For Berlin-based graphic and type designer Johannes Schnatmann, the internet is his main inspiration. Working alongside commercial projects, the designer has created his own publication Tempus Futurum which explores the idea of a utopian design process. Featuring over 20 contributions from designers, including It’s Nice That favourites Pouya Ahmadi and Jonathan Castro, each creative dissects the personal concept of Utopia following the publication’s premise that utopian design is impossible. Speaking to It’s Nice That Johannes explains how, “there should be no limit or point of restraint in a design process. Design is limitless”. For instance, “the design of a chair continues to prove that it is limitless. It’s design is still explored and reinvented. It is refused a point of utopia”.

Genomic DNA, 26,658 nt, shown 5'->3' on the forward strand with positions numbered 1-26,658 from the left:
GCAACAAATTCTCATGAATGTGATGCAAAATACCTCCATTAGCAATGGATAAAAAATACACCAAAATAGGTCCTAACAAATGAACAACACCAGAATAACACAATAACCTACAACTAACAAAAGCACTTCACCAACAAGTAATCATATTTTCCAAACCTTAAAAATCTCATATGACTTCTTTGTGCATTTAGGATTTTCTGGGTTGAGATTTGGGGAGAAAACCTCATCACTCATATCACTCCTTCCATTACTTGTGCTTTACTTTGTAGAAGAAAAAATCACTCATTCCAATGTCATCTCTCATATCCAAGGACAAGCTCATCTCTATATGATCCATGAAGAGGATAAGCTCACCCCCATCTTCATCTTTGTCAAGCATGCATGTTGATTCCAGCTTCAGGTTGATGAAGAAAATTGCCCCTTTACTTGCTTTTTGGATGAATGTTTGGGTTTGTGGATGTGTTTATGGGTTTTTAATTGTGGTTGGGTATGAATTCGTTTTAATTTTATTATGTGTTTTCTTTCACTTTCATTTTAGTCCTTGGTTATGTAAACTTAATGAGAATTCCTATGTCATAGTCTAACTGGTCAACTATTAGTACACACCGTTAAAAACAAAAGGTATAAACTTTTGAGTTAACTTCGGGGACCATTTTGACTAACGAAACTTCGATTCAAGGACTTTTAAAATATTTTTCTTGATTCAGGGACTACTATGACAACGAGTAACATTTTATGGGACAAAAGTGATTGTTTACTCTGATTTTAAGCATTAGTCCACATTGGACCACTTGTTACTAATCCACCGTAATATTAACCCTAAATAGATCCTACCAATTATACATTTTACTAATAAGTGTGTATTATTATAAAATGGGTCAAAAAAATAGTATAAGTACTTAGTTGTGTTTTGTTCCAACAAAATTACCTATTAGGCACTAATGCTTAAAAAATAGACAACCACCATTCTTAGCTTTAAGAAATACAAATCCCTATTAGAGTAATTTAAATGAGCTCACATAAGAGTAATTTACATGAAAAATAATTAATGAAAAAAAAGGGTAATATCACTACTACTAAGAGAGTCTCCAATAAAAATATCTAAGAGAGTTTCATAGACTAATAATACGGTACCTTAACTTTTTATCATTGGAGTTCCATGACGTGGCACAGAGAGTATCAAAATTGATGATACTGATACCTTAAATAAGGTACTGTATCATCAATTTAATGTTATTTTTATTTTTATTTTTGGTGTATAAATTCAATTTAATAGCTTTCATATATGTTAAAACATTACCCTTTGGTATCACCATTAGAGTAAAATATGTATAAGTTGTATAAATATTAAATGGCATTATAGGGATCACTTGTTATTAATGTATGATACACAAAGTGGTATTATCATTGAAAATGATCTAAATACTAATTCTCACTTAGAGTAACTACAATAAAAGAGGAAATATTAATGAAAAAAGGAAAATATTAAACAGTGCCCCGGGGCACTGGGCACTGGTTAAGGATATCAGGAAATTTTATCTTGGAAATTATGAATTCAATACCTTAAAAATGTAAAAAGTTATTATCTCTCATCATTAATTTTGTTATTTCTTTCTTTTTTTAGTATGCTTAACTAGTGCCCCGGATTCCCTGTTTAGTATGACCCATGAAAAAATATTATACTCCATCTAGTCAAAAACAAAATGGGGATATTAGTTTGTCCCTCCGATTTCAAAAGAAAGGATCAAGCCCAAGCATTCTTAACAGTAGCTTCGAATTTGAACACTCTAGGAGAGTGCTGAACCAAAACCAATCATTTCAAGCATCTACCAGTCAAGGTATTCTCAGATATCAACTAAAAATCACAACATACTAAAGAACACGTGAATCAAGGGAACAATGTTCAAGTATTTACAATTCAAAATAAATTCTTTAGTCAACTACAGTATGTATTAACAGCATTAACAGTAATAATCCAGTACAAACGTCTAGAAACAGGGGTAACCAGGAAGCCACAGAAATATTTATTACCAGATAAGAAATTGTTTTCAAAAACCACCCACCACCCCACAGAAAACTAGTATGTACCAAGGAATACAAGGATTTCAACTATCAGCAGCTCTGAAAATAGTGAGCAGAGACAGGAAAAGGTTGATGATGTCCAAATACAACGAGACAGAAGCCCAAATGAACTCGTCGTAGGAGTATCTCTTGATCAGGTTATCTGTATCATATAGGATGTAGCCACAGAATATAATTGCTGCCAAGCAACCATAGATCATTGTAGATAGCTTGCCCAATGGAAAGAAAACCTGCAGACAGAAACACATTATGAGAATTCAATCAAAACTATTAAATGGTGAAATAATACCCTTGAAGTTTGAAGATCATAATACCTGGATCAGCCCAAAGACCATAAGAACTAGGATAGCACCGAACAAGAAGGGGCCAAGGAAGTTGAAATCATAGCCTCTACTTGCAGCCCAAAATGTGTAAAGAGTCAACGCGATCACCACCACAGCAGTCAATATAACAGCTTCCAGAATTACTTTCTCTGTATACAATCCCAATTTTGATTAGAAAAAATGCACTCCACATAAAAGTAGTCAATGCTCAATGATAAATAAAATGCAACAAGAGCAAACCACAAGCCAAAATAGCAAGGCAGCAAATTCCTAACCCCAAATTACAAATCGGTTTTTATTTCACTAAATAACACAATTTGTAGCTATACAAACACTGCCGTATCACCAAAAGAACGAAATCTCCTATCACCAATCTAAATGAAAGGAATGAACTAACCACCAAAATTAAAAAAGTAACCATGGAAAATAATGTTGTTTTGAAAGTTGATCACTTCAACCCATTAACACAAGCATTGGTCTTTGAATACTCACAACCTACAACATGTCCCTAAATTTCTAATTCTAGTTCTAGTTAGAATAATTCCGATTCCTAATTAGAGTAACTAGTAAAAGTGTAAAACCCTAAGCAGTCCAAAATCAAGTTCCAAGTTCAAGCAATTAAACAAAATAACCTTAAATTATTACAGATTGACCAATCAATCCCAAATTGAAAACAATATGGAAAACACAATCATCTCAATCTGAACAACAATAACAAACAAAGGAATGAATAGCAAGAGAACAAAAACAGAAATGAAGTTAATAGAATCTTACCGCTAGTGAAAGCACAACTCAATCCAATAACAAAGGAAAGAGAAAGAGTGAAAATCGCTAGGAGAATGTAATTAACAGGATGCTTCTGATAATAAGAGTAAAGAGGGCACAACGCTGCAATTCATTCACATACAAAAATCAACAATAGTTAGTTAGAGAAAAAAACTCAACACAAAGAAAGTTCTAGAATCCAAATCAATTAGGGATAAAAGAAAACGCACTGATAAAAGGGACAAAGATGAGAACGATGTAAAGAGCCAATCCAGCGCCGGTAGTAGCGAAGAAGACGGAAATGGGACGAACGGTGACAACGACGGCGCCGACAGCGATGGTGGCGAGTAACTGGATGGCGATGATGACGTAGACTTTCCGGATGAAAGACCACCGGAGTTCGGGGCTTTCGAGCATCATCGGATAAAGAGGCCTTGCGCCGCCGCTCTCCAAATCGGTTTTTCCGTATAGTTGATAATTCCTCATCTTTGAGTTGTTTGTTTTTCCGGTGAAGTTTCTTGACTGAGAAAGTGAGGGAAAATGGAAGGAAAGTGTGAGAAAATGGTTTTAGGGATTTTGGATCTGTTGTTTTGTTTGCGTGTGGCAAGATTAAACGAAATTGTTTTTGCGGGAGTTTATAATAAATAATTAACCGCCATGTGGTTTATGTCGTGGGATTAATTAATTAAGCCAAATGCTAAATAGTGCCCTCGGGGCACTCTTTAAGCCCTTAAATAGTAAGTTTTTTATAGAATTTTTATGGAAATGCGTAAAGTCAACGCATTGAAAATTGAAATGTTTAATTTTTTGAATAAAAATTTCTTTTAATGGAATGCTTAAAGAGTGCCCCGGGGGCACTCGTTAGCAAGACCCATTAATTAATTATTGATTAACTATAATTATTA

Anyone who has watched a stop-motion animation by Kate Isobel Scott will know she’s got a steady pair of hands and the utmost patience for plasticine. Her shorts are usually all made of moulded blobs of the material morphed into wide-eyed characters wibbling and wobbling through sets that also makes by hand. A process which takes time and a ridiculous attention to detail, Kate’s animated skill was recently picked up by New York-based street brand Knickerbocker to create a short focusing on a 1950s New York street scene with a skateboarder.